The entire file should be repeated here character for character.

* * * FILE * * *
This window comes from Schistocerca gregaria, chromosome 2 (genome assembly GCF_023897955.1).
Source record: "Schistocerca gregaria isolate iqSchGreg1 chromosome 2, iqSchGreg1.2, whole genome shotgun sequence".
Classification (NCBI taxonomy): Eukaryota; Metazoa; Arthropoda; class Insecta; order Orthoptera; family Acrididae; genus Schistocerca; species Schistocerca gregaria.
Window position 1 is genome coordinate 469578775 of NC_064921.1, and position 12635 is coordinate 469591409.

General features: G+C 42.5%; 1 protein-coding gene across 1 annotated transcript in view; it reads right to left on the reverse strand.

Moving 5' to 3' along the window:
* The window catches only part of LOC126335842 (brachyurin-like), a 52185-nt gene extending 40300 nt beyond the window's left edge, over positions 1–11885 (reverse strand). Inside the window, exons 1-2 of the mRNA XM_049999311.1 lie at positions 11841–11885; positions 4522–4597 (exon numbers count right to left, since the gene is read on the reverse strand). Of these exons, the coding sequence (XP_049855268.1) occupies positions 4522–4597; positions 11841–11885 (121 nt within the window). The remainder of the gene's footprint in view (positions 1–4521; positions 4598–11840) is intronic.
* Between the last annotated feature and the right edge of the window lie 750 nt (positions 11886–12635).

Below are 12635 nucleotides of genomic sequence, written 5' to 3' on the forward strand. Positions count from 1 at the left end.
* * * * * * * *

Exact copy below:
This window comes from Schistocerca gregaria, chromosome 2 (genome assembly GCF_023897955.1).
Source record: "Schistocerca gregaria isolate iqSchGreg1 chromosome 2, iqSchGreg1.2, whole genome shotgun sequence".
Classification (NCBI taxonomy): Eukaryota; Metazoa; Arthropoda; class Insecta; order Orthoptera; family Acrididae; genus Schistocerca; species Schistocerca gregaria.
Window position 1 is genome coordinate 469578775 of NC_064921.1, and position 12635 is coordinate 469591409.

General features: G+C 42.5%; 1 protein-coding gene across 1 annotated transcript in view; it reads right to left on the reverse strand.

Moving 5' to 3' along the window:
* The window catches only part of LOC126335842 (brachyurin-like), a 52185-nt gene extending 40300 nt beyond the window's left edge, over positions 1–11885 (reverse strand). Inside the window, exons 1-2 of the mRNA XM_049999311.1 lie at positions 11841–11885; positions 4522–4597 (exon numbers count right to left, since the gene is read on the reverse strand). Of these exons, the coding sequence (XP_049855268.1) occupies positions 4522–4597; positions 11841–11885 (121 nt within the window). The remainder of the gene's footprint in view (positions 1–4521; positions 4598–11840) is intronic.
* Between the last annotated feature and the right edge of the window lie 750 nt (positions 11886–12635).

Below are 12635 nucleotides of genomic sequence, written 5' to 3' on the forward strand. Positions count from 1 at the left end.